Nice to Have a Friend

Mental health seems to be an increasingly common theme in literature. Amen. In fact, books are part of the reason why I started analyzing my own mental health and recognizing that I needed to take better care of it. I recently opened up about starting therapy back in May, and I really believe that reading about so many book characters’ experiences with therapy and about their struggles influenced me to seek help too.

Sometimes books about mental health struggles can intensify your own though. It’s not that they’re bad, but when you’re feeling sad, reading about someone else’s sadness — though making you realize you’re not alone — makes you spiral. That’s what happened recently when I read the profound novel, A Little Life. While it was both beautiful and tragic, the latter quality seemed to take over my own feelings.

So was I ready to pick up another novel dedicated to the same topic (not to mention just weeks before the election during a pandemic)? Fortunately, The Existence of Amy didn’t give me those negative thoughts and feelings. Rather, I felt a kinship with the main character — even if her experiences were completely different than my own — and I felt a rush of emotion for those closest to me who have helped me along the way. I didn’t finish this book feeling anxious and sad; I left it feeling hopeful and grateful.

On the surface, Amy is a normal woman. She works a normal job, has normal friends, and lives in a normal apartment. But those who know her well know a different side of her. They know that she can be extremely flaky and blow people off with very poor excuses. They may not be able to pinpoint what makes her different, but they suspect something deeper in the works. Some have stopped giving Amy chances, while others are sympathetic and try to help.

Behind this flaky yet seemingly normal façade Amy has resurrected lives a woman with intense anxiety and emotional trauma. We don’t know until the very end what her exact problems are, but we can certainly feel them as we read this book. They debilitate Amy from living the life she knows she can live and the life that she once had. It’ll take friends and health care to keep her negative thoughts and anxiety at bay and to have a more meaningful existence, which everyone deserves.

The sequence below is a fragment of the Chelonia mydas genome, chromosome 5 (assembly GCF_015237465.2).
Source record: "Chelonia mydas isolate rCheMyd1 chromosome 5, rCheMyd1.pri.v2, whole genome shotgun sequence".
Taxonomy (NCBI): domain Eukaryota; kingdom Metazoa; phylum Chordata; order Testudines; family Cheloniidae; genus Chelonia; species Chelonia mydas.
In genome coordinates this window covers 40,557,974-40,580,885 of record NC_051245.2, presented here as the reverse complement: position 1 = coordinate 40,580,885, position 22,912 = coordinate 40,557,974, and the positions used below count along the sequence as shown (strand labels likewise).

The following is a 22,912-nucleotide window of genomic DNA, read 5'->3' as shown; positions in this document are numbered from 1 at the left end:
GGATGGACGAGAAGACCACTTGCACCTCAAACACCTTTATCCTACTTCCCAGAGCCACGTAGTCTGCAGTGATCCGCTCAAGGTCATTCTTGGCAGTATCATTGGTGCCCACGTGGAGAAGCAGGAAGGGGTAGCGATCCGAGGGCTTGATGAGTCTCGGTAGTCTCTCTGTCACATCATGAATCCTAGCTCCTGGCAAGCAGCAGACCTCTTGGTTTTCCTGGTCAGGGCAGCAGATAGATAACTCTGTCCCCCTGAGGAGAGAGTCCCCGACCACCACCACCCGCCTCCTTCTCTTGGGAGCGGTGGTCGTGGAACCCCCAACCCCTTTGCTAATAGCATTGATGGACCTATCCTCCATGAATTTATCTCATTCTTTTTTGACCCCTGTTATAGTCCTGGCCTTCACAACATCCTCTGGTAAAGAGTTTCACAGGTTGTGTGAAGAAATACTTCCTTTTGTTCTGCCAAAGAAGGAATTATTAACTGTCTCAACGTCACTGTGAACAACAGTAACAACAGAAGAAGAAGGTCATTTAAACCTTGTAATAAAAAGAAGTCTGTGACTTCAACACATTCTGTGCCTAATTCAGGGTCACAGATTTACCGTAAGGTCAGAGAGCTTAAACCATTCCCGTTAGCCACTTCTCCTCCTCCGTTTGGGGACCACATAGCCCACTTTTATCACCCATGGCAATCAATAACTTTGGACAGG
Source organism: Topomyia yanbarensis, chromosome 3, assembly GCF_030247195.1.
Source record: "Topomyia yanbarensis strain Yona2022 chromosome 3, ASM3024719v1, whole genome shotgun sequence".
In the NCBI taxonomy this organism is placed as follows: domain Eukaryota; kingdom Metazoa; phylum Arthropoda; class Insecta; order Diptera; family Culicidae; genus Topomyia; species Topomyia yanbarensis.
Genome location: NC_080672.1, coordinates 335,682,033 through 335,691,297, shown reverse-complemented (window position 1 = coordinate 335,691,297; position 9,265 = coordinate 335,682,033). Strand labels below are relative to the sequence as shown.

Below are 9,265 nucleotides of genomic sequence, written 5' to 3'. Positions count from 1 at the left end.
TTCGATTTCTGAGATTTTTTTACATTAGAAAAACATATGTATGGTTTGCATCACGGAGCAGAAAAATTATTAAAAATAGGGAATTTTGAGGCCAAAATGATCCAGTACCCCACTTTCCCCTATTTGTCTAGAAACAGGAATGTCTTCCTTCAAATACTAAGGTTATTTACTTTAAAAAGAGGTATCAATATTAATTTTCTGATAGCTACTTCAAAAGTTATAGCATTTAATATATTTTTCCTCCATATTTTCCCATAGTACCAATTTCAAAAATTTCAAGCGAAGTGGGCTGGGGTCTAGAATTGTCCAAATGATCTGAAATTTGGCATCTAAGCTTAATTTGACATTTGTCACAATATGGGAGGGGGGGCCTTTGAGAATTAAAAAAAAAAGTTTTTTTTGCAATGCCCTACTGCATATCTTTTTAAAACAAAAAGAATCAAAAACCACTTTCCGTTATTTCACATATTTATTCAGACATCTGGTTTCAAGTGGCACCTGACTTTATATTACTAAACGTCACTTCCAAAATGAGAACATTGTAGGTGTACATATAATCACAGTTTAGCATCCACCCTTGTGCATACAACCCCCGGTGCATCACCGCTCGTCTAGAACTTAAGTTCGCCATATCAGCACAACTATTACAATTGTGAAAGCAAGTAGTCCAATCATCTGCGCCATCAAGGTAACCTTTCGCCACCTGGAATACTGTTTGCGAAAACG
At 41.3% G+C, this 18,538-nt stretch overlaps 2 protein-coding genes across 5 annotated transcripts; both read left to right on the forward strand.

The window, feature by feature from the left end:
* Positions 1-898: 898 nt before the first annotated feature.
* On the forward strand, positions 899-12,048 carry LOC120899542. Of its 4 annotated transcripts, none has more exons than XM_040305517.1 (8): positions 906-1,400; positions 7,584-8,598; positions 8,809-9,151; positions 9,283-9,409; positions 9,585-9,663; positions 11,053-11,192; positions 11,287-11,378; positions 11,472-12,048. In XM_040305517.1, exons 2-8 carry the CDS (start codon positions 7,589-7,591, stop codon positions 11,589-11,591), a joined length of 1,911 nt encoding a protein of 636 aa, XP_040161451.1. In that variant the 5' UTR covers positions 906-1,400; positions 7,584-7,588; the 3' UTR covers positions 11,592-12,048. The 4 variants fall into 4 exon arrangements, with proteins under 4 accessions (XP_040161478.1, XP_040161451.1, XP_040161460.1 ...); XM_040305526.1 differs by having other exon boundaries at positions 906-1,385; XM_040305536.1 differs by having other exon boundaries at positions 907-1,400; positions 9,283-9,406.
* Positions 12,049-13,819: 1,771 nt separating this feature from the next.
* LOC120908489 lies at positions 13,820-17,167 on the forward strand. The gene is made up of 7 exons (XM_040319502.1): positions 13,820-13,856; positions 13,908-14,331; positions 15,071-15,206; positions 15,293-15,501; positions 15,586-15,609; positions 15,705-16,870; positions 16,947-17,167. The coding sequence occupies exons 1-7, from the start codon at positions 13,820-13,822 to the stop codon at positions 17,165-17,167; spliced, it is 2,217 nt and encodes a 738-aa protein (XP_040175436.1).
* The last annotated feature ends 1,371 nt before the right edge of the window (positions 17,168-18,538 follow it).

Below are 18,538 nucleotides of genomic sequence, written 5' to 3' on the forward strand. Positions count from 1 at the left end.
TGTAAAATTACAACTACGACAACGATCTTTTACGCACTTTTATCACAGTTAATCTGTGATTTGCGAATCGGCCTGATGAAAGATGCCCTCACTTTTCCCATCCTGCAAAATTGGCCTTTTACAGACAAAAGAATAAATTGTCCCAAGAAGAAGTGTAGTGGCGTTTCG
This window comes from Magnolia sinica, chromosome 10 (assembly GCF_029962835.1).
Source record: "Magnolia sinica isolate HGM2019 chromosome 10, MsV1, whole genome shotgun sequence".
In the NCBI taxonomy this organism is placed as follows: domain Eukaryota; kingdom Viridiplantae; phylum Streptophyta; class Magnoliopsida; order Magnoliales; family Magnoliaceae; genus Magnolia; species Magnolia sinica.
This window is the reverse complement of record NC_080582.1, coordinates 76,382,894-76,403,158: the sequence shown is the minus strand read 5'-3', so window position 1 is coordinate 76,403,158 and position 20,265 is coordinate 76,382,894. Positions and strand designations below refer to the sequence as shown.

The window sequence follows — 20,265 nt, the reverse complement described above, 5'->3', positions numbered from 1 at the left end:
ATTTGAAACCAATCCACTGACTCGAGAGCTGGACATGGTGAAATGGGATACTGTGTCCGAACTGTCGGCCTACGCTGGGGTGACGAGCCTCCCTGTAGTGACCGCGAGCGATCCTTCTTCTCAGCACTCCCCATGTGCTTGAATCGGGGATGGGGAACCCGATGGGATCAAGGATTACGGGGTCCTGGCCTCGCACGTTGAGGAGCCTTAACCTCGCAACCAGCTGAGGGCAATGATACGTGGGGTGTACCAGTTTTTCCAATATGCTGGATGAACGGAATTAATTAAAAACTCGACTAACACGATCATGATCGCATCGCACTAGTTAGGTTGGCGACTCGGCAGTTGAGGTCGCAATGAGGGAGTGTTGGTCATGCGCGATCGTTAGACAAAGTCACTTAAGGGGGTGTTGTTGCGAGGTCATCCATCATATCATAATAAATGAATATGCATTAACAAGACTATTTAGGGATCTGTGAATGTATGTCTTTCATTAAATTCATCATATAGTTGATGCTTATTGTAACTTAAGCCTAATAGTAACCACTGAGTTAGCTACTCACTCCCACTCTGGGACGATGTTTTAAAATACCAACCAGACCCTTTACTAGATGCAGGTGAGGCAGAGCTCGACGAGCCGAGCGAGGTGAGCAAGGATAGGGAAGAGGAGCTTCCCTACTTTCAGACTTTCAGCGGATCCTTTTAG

The Existence of Amy is a relatively short book, and sometimes having so few pages can leave a book feeling rushed and/or like it’s missing key information. Somehow author Lana Grace Riva avoided that in her second book. You still fly through it, but you never feel like it lacks context, details, plot, or anything else.

On the contrary, you feel the emotion and tension in such a few number of pages. There’s one scene in particular where Amy is forced to fly from her home in the U.K. to Australia for work. After a security issue prompts intense anxiety, Amy’s left standing in a crowded terminal with her eyes darting around and her heart beating faster and faster. Her brain is working overtime trying to rationalize decisions that, as an outsider, seem very illogical. As the reader, you can feel everything Amy is going through, which builds a connection between you as the reader and the main character.